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My own Agave desmettiana ‘Variegata’ bloomed this year, its space already taken by smaller, if less dramatic agaves.

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I’m blanking on this writhing, silvery mass with serrated leaves. Dasylirion? Puya? Nolina? Silvery shrub in the background is a westringia.

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Along with the Pelargonium sidoides, pollinators can find something of interest in flowering ground covers and a big native buckwheat near the front window, St. Catherine’s Lace (Eriogonum giganteum).

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The pencil stems with orange flowers on the far left looks like a pedilanthus.

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Small-scale ground covers eloquently underplant the rosettes including this Agave potatorum.

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Aptly named squid agave, A. bracteosa. The strewn leaves are from a neighbor’s parkway magnolia.

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Agaves nestled snugly into the well-placed rocks.

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Ocotillo and a pencil euphorbia, possibly E. leucodendron.

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I mostly avoided taking photos of the house, but the Furcraea macdougalii was smack in the middle of a front window, backed by eriogonum.

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Wreathed in aloes at its base.

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The parkway/hell strip was all helichrysum silver.

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Except for this one, which I’m pretty sure is a sideritis, the first I’ve seen locally outside my own garden.

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Front gardens like this always beg the tantalizing question: What on earth did they save for the back?


*Once again a traffic jam forced me into taking a lesser-traveled route. So I’ve been admiring this newly found garden since spring, during the recent Stanley Cup playoffs and final series, driving en route to watch the games with my mom. After my dad died, we all took up the one sport he never followed, initially as a means to get together frequently during the week. I’d never been a fan of any sport before but knew that televised sports had been an important part of their marriage. I caught an Olympic hockey game in 2010 and admired the speed and athleticism, and thus we started following the fortunes of our beleaguered, star-crossed local team. At first we were unable to even keep an eye trained on the whizzing puck and found the unspoken rules mystifying. But then the Los Angeles Kings did the unimaginable, winning their first Stanley Cup not long after we became fans, keeping their diehard fans waiting over 40 years. In 2012 we still barely understood the concept of icing the puck. This last season, stretching from October to June, was an endurance test for the fans, too, but astonishingly ended in another Stanley Cup. Unlike me, my mom can recite the jersey number and stats on every team member, and she now finds golf and baseball unbearably slow to watch. Go Mom! Go Kings!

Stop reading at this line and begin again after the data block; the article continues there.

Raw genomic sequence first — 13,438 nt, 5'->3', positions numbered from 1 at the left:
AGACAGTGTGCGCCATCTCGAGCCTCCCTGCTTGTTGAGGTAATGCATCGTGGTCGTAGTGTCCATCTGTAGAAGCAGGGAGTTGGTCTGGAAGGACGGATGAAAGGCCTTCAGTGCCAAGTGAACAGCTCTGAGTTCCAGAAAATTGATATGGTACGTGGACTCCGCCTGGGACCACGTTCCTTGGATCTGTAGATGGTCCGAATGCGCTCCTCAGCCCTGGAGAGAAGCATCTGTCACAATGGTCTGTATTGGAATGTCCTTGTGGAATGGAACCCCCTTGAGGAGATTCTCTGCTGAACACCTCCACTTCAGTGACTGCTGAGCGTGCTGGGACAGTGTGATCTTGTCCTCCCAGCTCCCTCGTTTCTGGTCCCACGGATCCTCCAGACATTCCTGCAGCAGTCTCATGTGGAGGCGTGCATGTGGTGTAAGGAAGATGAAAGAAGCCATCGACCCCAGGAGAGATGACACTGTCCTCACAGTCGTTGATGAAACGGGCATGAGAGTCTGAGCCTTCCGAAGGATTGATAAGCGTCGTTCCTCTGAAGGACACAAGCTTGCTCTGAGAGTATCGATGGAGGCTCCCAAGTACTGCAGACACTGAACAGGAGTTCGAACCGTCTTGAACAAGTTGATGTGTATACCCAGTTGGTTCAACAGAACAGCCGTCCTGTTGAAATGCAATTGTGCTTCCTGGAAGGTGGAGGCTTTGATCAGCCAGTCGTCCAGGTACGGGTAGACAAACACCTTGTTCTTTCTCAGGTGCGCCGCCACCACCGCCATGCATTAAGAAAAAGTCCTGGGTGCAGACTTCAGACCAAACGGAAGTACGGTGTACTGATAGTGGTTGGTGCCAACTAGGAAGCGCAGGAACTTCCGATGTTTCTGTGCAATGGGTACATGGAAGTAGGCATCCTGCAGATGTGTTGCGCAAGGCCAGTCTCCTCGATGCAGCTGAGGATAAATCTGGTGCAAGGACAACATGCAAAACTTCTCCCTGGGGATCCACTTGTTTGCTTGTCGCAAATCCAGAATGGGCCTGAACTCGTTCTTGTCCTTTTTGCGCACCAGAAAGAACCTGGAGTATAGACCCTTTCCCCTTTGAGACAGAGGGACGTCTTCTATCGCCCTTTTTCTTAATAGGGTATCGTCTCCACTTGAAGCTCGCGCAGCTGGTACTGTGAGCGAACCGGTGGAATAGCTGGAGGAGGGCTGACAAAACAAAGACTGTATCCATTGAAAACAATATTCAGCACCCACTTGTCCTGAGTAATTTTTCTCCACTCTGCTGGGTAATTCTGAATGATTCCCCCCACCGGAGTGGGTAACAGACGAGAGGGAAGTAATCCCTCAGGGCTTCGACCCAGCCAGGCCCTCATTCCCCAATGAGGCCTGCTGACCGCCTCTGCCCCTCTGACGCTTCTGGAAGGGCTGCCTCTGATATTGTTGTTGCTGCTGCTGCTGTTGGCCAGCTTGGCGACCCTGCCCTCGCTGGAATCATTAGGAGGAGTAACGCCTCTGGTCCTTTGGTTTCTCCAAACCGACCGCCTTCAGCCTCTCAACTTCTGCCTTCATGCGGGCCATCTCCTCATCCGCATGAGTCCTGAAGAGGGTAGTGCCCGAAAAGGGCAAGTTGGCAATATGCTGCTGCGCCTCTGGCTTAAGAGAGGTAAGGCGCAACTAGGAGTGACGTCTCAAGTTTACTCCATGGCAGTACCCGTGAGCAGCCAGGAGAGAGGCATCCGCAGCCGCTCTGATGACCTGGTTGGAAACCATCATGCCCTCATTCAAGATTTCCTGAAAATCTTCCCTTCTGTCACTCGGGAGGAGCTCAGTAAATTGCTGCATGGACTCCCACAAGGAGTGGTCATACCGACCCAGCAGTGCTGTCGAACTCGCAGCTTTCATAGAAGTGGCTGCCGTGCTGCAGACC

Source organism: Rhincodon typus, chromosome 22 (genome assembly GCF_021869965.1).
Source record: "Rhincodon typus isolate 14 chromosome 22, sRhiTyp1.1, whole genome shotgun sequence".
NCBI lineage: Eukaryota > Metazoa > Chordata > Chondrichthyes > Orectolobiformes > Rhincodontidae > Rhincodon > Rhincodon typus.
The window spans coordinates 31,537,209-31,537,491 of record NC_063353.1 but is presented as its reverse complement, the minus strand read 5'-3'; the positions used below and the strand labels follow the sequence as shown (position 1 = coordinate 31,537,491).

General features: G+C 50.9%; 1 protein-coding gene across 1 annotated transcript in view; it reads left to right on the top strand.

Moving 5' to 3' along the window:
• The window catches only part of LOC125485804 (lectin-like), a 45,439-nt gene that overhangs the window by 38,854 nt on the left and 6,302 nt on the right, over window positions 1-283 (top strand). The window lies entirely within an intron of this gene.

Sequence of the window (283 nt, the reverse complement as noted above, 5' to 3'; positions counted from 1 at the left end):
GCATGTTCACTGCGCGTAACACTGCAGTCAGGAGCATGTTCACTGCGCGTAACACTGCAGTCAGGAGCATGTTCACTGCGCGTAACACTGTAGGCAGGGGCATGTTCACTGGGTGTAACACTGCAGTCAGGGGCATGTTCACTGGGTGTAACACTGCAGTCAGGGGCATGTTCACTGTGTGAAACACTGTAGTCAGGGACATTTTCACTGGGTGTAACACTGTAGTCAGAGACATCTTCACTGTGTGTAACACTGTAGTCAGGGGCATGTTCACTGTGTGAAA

driveby agave garden details

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Some details from Jud’s garden.
It was this beet red crassula and Coppertone Stonecrop (Sedum nussbaumerianum) that first drew my attention to this bit of detailed planting.
The crassula looks like C. pubescens ssp. radicans.

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The longer I looked, the more apparent the garden maker’s intentions became. A golden barrel cactus picks up the gleam of the Coppertone Stonecrop.
This is also a fine example of how rocks are simultaneously used to create flow through the garden and also to highlight specific plants.

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Playing with texture and color, the garden maker starts a dialogue with the viewer. When you begin to hear it, as if by magic the vignette enlarges, expands, and ripples outward.
Sedum, barrel cactus, and now playing along, I noted the biscuit-colored blooms of the crassula. Nearby are the saw-toothed, lance-shaped bursts of deep green Agave lophantha.

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I trace the lines of another pale-colored cactus arching over the Agave lophantha

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Whose long arms playfully frame shifting views.

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A coral-colored aloe comes into focus.

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Step back, and the details become the whole.


driveby agave garden revisited

I’ve been thinking of Jud’s garden. Did the recent unseasonal heat waves bruise any agaves?
I didn’t memorize the address, so it took a while to find again, which seems to be a recurring theme with this garden.
Was it on Colorado or Fourth Street? East or west of Termino?
After about a half hour’s meandering, suddenly there it was again, rising up out of the suburbs like a desert oasis mirage.

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It certainly holds its corner like no other house I know.

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The driveby view is splendid enough, but seeing it on foot is the only way to appreciate the multiple shifting perspectives of rosettes and spikes.

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I’ve never seen Sticks on Fire as tall and narrow as cypresses. I wonder if they had to be pruned into these columnar shapes.

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The agaves were indeed left unblemished by the 100-degree temps.

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I’ll post a few more detailed photos of Jud’s garden this week.